For more than 2,500 years, contemplative traditions around the world have used mediation practices. In the last thirty years, mindfulness has emerged as a research-based intervention for stress-reduction in patients with chronic pain, and now has applications across the medical and mental health fields, education and more. Jon Kabat-Zinn, founder of the Mindfulness-Based Stress Reduction (MBSR) program at the University of Massachusetts, defines mindfulness as, "the awareness that emerges through paying attention on purpose, in the present moment, and non-judgmentally to the unfolding of experiences moment by moment.”
There is increasing evidence of the benefits of mindfulness for children and adolescents. Research has demonstrated that mindfulness training with children and adolescents can lead to increased cognitive attention and learning, social and emotional learning, emotional self-regulation, resiliency and coping skills, overall psychological well-being, and decreased stress and anxiety.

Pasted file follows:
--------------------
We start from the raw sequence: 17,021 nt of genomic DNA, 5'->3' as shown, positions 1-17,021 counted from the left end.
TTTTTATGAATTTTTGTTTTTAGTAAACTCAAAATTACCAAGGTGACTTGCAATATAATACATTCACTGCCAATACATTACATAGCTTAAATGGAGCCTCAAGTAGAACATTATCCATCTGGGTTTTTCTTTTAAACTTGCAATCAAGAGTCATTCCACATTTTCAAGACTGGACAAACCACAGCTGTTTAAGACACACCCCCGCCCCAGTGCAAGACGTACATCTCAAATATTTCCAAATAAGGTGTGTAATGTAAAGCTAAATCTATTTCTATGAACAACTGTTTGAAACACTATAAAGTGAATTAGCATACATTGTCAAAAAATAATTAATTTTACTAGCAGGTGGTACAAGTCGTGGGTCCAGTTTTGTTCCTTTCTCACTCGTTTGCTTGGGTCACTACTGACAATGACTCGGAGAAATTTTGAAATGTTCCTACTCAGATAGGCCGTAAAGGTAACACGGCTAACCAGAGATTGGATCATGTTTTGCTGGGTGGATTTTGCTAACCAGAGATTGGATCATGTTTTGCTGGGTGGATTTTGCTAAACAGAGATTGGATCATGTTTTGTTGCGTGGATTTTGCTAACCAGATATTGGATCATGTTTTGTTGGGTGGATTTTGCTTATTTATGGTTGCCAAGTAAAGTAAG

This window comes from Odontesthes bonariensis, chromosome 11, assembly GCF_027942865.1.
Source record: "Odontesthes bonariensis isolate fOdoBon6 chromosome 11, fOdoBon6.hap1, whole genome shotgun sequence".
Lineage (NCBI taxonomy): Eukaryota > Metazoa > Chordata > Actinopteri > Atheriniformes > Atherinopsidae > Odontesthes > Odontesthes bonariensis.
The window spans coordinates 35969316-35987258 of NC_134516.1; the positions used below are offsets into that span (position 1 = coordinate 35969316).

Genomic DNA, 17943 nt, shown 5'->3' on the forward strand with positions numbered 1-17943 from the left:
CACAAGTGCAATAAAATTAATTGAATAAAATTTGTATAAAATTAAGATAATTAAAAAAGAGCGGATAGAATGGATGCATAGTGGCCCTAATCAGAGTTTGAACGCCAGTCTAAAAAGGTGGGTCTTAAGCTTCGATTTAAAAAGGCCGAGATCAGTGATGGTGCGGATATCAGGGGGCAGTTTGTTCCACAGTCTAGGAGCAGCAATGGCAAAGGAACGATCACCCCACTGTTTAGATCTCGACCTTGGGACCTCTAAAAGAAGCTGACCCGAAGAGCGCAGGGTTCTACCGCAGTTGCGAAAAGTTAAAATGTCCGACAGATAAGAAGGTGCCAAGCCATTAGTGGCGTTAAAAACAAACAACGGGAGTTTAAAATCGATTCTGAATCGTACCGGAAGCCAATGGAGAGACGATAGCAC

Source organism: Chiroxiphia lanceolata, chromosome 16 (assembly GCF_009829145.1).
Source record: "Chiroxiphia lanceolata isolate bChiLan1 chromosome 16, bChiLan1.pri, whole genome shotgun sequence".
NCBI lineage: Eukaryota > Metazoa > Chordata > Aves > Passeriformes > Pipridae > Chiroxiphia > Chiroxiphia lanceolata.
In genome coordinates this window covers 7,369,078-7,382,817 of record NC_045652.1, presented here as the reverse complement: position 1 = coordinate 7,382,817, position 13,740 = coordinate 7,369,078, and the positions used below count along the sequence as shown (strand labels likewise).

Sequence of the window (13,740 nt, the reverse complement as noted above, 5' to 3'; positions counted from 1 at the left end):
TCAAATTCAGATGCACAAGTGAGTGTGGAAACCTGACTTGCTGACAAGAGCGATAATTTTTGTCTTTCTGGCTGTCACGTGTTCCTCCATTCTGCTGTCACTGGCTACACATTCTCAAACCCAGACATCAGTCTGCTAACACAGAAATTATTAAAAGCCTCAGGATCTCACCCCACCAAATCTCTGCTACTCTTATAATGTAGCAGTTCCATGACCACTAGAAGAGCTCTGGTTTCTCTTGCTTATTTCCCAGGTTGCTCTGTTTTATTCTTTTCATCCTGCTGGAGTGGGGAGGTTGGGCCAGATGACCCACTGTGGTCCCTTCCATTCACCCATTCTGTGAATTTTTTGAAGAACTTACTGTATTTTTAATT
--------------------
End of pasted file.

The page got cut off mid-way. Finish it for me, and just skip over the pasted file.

Art can deepen and enhance mindfulness exercises, especially for children and teens. Through mindfulness, children and teens can get in touch with the wisdom of their bodies and hearts, and through art, they can witness and reflect this wisdom to themselves and each other. Art can serve as an external reflection and reminder of the inner mindfulness experience. The inward experience of mindfulness and the outward expression of art are like the in-breath and out-breath, each supporting and deepening each other. Mindfulness activities can inform the art, and when reflected and witnessed, the art can inform, enhance and deepen the mindfulness practice. Most importantly, especially for children and teens, art makes mindfulness engaging and FUN!